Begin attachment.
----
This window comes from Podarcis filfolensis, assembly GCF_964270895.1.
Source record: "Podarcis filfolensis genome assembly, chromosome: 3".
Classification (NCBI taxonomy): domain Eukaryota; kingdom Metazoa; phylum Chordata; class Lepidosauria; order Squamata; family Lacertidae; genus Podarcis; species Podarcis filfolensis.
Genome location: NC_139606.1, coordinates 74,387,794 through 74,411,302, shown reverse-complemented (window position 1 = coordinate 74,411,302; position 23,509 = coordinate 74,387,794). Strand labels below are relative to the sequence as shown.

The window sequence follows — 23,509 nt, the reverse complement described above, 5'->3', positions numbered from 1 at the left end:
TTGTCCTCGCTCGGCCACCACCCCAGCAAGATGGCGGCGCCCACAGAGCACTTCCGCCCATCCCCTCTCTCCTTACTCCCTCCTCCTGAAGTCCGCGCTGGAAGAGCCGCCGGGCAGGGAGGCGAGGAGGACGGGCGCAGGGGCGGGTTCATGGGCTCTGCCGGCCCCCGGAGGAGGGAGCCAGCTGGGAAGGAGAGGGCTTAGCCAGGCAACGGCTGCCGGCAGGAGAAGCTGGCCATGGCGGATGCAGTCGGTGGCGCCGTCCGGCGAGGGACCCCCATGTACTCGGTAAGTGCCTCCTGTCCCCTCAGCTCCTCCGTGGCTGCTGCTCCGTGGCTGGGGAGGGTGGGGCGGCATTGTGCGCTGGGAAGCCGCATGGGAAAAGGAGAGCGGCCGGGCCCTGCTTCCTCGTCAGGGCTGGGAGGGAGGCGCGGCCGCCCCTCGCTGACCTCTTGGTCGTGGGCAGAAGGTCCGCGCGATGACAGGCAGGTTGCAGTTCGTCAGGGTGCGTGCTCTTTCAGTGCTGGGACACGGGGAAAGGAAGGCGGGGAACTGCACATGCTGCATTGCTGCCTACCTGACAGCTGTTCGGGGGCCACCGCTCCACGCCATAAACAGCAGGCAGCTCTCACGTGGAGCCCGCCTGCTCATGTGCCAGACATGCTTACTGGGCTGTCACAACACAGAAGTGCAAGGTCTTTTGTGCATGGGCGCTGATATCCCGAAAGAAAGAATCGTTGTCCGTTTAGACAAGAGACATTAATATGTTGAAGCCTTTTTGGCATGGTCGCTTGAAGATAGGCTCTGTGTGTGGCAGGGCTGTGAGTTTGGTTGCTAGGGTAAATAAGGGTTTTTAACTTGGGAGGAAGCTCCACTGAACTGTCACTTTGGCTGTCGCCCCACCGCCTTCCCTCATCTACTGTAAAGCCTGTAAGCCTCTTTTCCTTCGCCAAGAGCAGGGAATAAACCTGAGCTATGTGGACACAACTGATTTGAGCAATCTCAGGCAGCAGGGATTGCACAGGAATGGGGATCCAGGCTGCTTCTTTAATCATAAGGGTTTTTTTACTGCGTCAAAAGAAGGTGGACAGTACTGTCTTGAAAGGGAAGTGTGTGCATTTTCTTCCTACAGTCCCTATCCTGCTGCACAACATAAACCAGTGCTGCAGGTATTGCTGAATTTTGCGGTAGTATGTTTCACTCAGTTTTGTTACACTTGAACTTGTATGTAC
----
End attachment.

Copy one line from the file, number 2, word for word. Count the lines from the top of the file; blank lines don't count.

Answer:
Source record: "Podarcis filfolensis genome assembly, chromosome: 3".